What happens when catastrophe becomes an everyday occurrence? Each of the seven stories in Assia Djebar’s The Tongue’s Blood Does Not Run Dry reaches into the void where normal and impossible realities coexist. All the stories were written in 1995 and 1996—a time when, by official accounts, some two hundred thousand Algerians were killed in Islamist assassinations and government army reprisals. Each story grew from a real conversation on the streets of Paris between the author and fellow Algerians about what was happening in their native land.
Contemporary events are joined on the page by classical themes in Arab literature, whether in the form of Berber texts sung by the women of the Mzab or the tales from The Book of One Thousand and One Nights. The Tongue’s Blood Does Not Run Dry beautifully explores the conflicting realities of the role of women in the Arab world. With renowned and unparalleled skill, Assia Djebar gives voice to her longing for a world she has put behind her.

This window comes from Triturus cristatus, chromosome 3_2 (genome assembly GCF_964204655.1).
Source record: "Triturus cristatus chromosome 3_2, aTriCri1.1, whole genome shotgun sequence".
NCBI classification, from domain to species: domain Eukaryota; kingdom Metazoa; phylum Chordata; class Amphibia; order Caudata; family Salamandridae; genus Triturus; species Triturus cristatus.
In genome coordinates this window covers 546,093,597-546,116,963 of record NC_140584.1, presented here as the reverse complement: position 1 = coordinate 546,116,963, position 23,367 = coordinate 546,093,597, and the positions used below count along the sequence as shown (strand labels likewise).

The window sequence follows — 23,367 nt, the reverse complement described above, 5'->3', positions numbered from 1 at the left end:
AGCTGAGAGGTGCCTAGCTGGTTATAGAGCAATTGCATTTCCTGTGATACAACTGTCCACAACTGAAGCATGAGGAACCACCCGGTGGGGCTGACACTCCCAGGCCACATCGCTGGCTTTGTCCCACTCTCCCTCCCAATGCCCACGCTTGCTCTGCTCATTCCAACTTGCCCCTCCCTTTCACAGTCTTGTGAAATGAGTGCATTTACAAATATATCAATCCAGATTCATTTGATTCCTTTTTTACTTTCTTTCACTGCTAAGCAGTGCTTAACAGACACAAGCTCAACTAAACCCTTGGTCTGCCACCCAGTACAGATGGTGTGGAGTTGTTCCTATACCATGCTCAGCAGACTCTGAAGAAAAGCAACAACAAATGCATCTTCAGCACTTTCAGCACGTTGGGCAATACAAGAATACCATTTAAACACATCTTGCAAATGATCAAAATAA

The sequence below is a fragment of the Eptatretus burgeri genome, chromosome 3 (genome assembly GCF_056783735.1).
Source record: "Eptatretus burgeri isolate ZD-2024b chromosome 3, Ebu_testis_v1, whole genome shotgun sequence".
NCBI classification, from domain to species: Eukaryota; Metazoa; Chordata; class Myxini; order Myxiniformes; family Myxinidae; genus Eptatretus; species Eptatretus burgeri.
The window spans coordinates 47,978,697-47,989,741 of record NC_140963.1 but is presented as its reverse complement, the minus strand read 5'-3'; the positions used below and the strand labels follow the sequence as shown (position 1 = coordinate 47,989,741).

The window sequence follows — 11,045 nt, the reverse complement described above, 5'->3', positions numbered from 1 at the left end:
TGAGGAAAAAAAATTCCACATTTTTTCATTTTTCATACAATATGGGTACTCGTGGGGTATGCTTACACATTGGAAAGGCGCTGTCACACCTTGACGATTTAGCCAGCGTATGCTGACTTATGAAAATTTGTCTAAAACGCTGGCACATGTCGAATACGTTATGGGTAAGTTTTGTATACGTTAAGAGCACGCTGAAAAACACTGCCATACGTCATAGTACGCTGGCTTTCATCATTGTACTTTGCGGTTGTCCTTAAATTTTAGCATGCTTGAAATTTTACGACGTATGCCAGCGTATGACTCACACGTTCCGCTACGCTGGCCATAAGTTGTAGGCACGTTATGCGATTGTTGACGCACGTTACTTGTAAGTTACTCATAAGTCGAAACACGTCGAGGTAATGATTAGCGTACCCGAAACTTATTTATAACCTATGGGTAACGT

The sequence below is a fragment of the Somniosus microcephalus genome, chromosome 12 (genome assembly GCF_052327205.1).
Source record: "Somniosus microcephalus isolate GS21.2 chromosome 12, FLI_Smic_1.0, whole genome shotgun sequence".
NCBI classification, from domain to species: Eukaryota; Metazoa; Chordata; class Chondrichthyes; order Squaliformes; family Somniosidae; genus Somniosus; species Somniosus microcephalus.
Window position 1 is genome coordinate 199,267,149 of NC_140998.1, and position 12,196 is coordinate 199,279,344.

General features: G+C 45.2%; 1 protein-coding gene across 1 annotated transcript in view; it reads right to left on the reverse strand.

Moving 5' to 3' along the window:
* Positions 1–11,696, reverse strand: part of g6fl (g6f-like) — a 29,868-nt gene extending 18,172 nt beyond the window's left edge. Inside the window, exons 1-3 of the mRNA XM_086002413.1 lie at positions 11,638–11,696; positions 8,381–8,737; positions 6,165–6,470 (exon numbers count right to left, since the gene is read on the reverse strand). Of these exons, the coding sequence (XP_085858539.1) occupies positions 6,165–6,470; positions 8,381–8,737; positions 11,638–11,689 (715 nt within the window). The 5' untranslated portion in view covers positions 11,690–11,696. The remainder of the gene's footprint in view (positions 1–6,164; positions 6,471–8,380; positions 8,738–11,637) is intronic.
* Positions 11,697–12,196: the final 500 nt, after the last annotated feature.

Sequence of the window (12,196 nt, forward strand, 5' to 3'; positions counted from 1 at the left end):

About the Author
With her Berber and Muslim roots, her accomplishments as an Arab woman at the highest echelons of Western society in France and America, and her relentless output as a novelist and filmmaker, ASSIA DJEBAR speaks for the women, the poor, victims of both terrorism and the “War on Terror” that began in Algeria forty years before it arrived on US soil, and provides a much needed alternative voice to the litanies of the “experts.” Djebar won the Neustadt Prize in 1996, Germany’s Peace Prize in 2000, and in 2005 became the first Arab woman elected to the Académie Française. She is Silver Professor of Francophone Literature and Civilization at NYU. Djebar lives in Paris and New York.